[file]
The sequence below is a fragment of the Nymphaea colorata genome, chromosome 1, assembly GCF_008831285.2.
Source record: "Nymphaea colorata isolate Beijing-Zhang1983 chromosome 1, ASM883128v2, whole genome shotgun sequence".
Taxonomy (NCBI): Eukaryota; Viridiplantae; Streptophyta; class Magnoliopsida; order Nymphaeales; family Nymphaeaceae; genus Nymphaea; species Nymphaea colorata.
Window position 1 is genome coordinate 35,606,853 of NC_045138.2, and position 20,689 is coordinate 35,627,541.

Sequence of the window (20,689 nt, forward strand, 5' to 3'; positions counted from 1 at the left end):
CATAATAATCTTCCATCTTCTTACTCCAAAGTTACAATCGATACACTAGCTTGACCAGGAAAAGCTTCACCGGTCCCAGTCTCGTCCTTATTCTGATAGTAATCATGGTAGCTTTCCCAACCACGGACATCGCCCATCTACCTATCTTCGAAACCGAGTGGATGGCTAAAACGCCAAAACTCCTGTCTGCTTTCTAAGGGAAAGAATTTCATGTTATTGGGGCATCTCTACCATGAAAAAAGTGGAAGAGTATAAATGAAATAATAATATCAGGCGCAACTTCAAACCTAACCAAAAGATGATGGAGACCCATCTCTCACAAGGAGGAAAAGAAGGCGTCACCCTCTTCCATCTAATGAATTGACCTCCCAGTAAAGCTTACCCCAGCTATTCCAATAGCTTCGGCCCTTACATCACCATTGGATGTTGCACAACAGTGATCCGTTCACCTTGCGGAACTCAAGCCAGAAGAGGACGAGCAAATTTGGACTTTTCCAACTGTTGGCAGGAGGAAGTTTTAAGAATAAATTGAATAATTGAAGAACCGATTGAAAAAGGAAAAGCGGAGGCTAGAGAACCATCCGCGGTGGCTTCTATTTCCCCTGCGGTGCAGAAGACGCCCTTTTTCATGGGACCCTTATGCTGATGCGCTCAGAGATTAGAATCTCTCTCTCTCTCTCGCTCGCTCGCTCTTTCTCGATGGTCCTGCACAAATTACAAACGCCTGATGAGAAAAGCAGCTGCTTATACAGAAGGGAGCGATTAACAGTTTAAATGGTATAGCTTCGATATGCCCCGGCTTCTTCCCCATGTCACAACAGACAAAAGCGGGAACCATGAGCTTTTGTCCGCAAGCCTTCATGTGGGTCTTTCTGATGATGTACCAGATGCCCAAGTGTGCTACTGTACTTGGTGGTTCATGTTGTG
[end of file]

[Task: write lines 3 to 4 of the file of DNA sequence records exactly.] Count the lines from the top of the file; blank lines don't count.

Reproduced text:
Taxonomy (NCBI): Eukaryota; Viridiplantae; Streptophyta; class Magnoliopsida; order Nymphaeales; family Nymphaeaceae; genus Nymphaea; species Nymphaea colorata.
Window position 1 is genome coordinate 35,606,853 of NC_045138.2, and position 20,689 is coordinate 35,627,541.